“Lots of people are intimidated by poker, but we’re really friendly,” Teller assures. “[My partner, Aaron Ahamed and I] were nervous our first time. The one thing we do at our league is, we emphasize good sportsmanship. I really feel that enables us to bring in new players.”

By day, Teller is a yoga teacher and licensed massage therapist, but his interest in poker got him started on the path with his new company.

Poker isn’t new to Dallas gays: The Round-Up Saloon hosts a Wednesday tourney that goes on hiatus for a while after each championship. Pocket Rockets, however, runs continuously, offering prizes each night (which I didn’t win).

Teller says up to 45 players will play on any given night, which (as of now) takes place four times a week. Along with Sue Ellen’s on Tuesdays, Pocket Rockets hosts poker tourneys at TMC: The Mining Company on Thursdays and at the Brick Saturdays and Sundays. Teller and Ahamed plan to keep players going at each of those venues while adding more.

“We’re making an effort to get out there, be involved,” he says. “We started going and went to a couple of other leagues and thought how nice it’d be to put emphasis on gay community.”

My night of play, despite my half-hearted efforts in true CPAJ style, left me a total loser. My first plan of attack wasn’t working: Fold and never bet until people fell out of the game. This was not a good idea. Confusion led to checking which led to unfortunate bets. When I looked down I had less than 10 chips — just over a $1,000. This was the inevitable “fuck it moment” and I went all-in with a hand that I felt confident about … too confident as it turned out.

With an ace and a queen in hand and an ace and queen on the table, I had a strong two pair hand. I was edging, trying not to jump ahead to do my “in your face” dance. Something about a side bet would have put me back on track but another player won with his ace and king, also mirrored on the table. One other player had his ace but a weaker hand. It was climactic and the table rallied with “ohhhs” as each hand revealed.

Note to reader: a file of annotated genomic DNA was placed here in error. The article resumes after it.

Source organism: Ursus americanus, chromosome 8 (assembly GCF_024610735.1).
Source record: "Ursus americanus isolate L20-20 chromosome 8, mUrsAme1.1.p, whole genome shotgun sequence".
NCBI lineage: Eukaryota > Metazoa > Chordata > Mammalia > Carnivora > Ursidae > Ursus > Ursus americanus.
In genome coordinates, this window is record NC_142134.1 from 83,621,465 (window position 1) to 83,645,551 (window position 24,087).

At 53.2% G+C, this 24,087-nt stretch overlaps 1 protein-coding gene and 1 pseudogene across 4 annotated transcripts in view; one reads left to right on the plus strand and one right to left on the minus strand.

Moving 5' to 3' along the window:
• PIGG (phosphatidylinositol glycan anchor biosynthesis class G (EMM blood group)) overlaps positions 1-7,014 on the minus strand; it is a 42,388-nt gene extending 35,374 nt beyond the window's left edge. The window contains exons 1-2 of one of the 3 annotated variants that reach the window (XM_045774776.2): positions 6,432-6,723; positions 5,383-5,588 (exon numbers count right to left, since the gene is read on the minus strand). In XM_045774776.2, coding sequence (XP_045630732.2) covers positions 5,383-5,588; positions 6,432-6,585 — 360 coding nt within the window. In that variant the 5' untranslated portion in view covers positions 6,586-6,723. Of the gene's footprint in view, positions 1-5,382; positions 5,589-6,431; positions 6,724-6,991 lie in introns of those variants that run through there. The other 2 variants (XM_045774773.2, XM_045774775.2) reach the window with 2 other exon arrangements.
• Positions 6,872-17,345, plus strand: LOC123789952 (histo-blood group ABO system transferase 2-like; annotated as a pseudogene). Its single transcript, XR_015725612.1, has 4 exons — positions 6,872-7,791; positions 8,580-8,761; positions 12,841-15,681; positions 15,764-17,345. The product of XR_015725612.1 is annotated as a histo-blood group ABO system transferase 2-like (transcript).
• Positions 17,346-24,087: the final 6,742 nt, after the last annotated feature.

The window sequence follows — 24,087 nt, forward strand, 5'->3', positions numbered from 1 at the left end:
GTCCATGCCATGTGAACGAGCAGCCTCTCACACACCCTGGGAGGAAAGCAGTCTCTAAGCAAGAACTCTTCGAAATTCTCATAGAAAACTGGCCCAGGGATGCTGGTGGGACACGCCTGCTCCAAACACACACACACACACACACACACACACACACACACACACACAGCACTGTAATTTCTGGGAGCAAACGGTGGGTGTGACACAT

“Yeah, there’s that drama because queens are playing,” Teller says. “ Some people take their game so seriously that you’d think the Super Bowl was going on. You can’t help the drama.”

I have no idea what he’s talking about.

Going in as a novice, margaritas and beers obviously did not affect my judgment, but Teller still gave me tips on how to be ready for the next time.

“Sense you’re players and if they are cute, that could work in your favor,” he says. “You can distract with flirtation and then all of the sudden take him out. And glute exercises, because sometimes you’re sitting for hours at a time.”

Wait, exercise? Ugh.

For more information, visit PocketRocketsDallas.com.

This article appeared in the Dallas Voice print edition Feb. 25, 2011.

—  John Wright

Do You Have Room In Your Wallet for a Diversity Platinum Card?


Unlike the Human Rights Campaign's Visa card, carrying around the Diversity Platinum card isn't an invitation to rack up debt. That's because it's not even a credit card, but rather a "rewards card" where, for /year ( of which goes toward a charity like the Trevor Project), you can get a "membership to GLAAD, an email newsletter, and oh yeah, some discounts at hotels like Klmpton and retailers like Macy's. Who's behind this thing? Steve Harris, the editor of A Bear's Life magazine, who says he wanted "to think what would support the community, what could we do to support the charities and organizations that were feeling the brunt of the economic downturn. We wanted to reach out to the entire gay community. I created it as a platinum card because I feel that we have moved forward from rainbow cards and rainbow colors. I really wanted to create something that people would be proud of to take out of their wallet and show that they were a part of such an important community." Let me carry it in an iPhone app, and I'll consider.


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Queerty

—  admin

Victim knocked out, shot fired into air during robbery near Cedar Springs strip early Saturday

A man was knocked unconscious and a gunshot was fired into the air early Saturday during a violent robbery just a few blocks from the Cedar Springs strip, according to Dallas police reports.

The two victims were walking home at about 1:30 a.m. in an alley between Throckmorton and Knight streets when two Latino males came up behind them, pulled out guns and demanded money, the reports say.

One of the men ran out of the alley onto Knight Street between Hall and Rawlins streets, yelling for someone to call police. One of the gunmen briefly chased the man and fired a shot into the air as he ducked behind a car.